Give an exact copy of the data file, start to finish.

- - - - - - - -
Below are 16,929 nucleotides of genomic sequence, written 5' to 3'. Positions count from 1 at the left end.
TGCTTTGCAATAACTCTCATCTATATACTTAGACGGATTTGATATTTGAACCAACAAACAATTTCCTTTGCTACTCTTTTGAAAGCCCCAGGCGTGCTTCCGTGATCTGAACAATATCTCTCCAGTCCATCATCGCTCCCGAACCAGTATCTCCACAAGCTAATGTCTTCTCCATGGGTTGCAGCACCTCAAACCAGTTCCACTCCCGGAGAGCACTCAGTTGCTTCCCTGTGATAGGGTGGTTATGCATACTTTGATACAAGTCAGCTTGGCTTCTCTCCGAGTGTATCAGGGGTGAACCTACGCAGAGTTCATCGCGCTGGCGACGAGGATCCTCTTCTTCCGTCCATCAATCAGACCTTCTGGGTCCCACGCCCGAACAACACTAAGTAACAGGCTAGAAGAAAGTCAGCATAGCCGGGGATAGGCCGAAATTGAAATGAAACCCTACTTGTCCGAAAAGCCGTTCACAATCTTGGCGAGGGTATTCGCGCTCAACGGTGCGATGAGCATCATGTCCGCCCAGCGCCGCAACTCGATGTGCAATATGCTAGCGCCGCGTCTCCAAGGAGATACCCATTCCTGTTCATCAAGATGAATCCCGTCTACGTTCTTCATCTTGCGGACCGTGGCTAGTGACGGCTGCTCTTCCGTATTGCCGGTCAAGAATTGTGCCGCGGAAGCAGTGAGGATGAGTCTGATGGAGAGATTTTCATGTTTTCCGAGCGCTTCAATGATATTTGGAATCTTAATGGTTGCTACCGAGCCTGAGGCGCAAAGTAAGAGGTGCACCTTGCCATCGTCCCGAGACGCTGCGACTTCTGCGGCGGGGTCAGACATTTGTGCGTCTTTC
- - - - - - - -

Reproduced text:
Below are 16,929 nucleotides of genomic sequence, written 5' to 3'. Positions count from 1 at the left end.
TGCTTTGCAATAACTCTCATCTATATACTTAGACGGATTTGATATTTGAACCAACAAACAATTTCCTTTGCTACTCTTTTGAAAGCCCCAGGCGTGCTTCCGTGATCTGAACAATATCTCTCCAGTCCATCATCGCTCCCGAACCAGTATCTCCACAAGCTAATGTCTTCTCCATGGGTTGCAGCACCTCAAACCAGTTCCACTCCCGGAGAGCACTCAGTTGCTTCCCTGTGATAGGGTGGTTATGCATACTTTGATACAAGTCAGCTTGGCTTCTCTCCGAGTGTATCAGGGGTGAACCTACGCAGAGTTCATCGCGCTGGCGACGAGGATCCTCTTCTTCCGTCCATCAATCAGACCTTCTGGGTCCCACGCCCGAACAACACTAAGTAACAGGCTAGAAGAAAGTCAGCATAGCCGGGGATAGGCCGAAATTGAAATGAAACCCTACTTGTCCGAAAAGCCGTTCACAATCTTGGCGAGGGTATTCGCGCTCAACGGTGCGATGAGCATCATGTCCGCCCAGCGCCGCAACTCGATGTGCAATATGCTAGCGCCGCGTCTCCAAGGAGATACCCATTCCTGTTCATCAAGATGAATCCCGTCTACGTTCTTCATCTTGCGGACCGTGGCTAGTGACGGCTGCTCTTCCGTATTGCCGGTCAAGAATTGTGCCGCGGAAGCAGTGAGGATGAGTCTGATGGAGAGATTTTCATGTTTTCCGAGCGCTTCAATGATATTTGGAATCTTAATGGTTGCTACCGAGCCTGAGGCGCAAAGTAAGAGGTGCACCTTGCCATCGTCCCGAGACGCTGCGACTTCTGCGGCGGGGTCAGACATTTGTGCGTCTTTC